JOLANDA G. TROMP is a Human-Computer Interaction expert for User-Centered design and evaluation of new technologies (VR/AR/AI/IoT), with 20 years' experience as principal Usability investigator. She has a PhD in Systematic Usability Design and Evaluation for Collaborative Virtual Environments, 2001, University of Nottingham, United Kingdom, a BSc in Psychology (with honors) University of Amsterdam, Holland (1995). She is a research consultant for the Center of Visualization and Simulation at Duy Tan University, Vietnam; for the Mixed Reality Task Group of the State University of New York; and for the global Simulations Working Group. DAC-NHUONG LE is PhD Deputy-Head of Faculty of Information Technology, Haiphong University, Vietnam. His areas of research include: evolutionary computation, specialized with evolutionary multiobjective optimization, approximate algorithms, network communication, security and vulnerability, network performance analysis and simulation, cloud computing, image processing in biomedical. His core work in evolutionary multi-objective optimization, network security, wireless, mobile computing and virtual reality. He has edited several books for the Wiley-Scrivener imprint. CHUNG VAN LE is Vice-Director Center of Visualization and Simulation. He has a MSc in Computer Science from Duy Tan University, 2011, Vietnam and a BSc in Computer Science at Da Nang University, 2004, Vietnam. He is currently pursuing a PhD at Duy Tan University, Vietnam. He researches medical image processing, e-Health, virtual simulation in medicine. He is Duy Tan University Lead Software Developer for 3D virtual body system for teaching anatomy and virtual endoscopic techniques for medical students. List of Figures xi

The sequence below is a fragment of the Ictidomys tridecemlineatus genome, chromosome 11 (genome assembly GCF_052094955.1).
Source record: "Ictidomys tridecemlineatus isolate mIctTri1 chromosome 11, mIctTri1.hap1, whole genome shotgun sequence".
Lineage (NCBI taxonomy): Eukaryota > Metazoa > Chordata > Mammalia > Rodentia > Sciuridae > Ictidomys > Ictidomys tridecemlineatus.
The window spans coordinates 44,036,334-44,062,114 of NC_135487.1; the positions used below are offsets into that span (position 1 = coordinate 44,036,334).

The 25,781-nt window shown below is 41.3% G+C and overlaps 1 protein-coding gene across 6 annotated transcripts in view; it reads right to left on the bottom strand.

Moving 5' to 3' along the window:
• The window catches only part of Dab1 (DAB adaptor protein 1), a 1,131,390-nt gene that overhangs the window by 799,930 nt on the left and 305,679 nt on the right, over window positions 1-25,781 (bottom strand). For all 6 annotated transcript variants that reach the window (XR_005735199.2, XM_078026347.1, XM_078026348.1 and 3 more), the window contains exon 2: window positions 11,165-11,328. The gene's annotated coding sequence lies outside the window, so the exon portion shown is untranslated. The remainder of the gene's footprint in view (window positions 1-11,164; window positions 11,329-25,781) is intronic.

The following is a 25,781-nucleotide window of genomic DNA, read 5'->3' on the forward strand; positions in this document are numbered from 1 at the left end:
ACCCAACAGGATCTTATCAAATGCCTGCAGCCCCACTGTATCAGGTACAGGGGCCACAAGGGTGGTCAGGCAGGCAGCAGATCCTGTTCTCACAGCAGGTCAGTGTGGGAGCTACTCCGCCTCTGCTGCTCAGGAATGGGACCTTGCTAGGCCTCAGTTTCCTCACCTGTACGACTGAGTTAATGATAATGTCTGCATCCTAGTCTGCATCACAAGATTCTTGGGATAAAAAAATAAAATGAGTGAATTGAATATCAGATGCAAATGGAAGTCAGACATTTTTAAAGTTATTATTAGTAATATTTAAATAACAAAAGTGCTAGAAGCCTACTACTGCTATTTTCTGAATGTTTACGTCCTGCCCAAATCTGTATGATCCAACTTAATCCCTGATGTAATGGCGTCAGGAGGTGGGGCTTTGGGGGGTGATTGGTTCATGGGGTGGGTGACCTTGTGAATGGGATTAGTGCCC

List of Tables xv

Foreword xvii

Introduction xix

Preface xxiii

Acknowledgments xxv

Acronyms xxvii

PART I EXTENDED REALITY EDUCATION

1 MIXED REALITY USE IN HIGHER EDUCATION: RESULTS FROM AN INTERNATIONAL SURVEY 3

J. Riman, N. Winters, J. Zelenak, I. Yucel, J. G. Tromp

1.1 Introduction 4

1.2 Organizational Framework 4

1.3 Online Survey About MR Usage 5

1.4 Results 6

1.4.1 Use in Classrooms 8

1.4.2 Challenges 9

1.4.3 Examples of Research in Action 10

1.4.4 Hardware and Software for Use in Classrooms and Research 10

1.4.5 Challenges Described by Researcher Respondents 12